The third contingency surprised and unprepared against the movement is the international community:  While Claudia Roth of the German Green Party traveled to Turkey and experienced the police violence first hand, US President Obama, a “close friend” of AKP’s Erdogan, by self admission, has to date failed to issue a statement condemning the use of police violence against peaceful protestors.   The US nod to the resistance movement would have been a keen foreign policy move for several reasons:  Domestically, such a statement would espouse the democratic values of the USA, and from a foreign policy stand-point, a “moral investment” in the future decision making body in the new Turkish government would constitute a wise  decision for purposes of future collaboration.   Sadly, it appears that the US foreign policy strategists have not internalized the lessons of 9-11 and the Arab Spring and will wait until a regime change instead of keeping their hand of the pulse of the popular consent. 

Despite miscalculations by the older generations in Turkey, the oppressive regime and the international community, the resistance movement forges ahead to help develop not one but multiple natural leaders in the long run, while establishing as powerful an influencing base of power as possible. The resistance movement has become a force to drive change bottom up:  Ethnic and religious minorities function together with tolerance but in equality.   The resistance is clearly the new guard for anyone who suffers from government oppression, gender or ethnic discrimination or does not want to live in, or bring their children up in a third world nation under control of outsiders.    That’s most of Turkey right now.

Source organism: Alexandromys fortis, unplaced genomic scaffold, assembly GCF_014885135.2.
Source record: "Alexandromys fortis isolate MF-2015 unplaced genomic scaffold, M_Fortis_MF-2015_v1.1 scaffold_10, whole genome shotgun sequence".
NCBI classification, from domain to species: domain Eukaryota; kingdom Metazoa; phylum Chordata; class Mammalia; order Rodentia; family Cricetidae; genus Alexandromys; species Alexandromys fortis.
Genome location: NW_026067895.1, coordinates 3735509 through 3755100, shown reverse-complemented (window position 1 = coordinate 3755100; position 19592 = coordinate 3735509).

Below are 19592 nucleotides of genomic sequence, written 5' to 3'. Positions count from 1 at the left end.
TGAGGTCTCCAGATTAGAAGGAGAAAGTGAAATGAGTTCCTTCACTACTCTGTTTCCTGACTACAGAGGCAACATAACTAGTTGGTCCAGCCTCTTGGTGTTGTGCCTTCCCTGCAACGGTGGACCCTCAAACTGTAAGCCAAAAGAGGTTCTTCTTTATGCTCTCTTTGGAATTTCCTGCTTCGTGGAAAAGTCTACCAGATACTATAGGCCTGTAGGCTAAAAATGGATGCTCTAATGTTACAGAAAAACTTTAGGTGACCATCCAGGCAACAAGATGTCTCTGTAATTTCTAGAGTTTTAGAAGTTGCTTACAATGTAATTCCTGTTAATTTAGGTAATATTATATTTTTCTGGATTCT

The level of skill required to undertake a successful civil disobedience movement is what’s required to run Turkey.  The movement does not have to be understood at this stage by all domestic and international contingencies in order to produce it’s own natural leaders and path.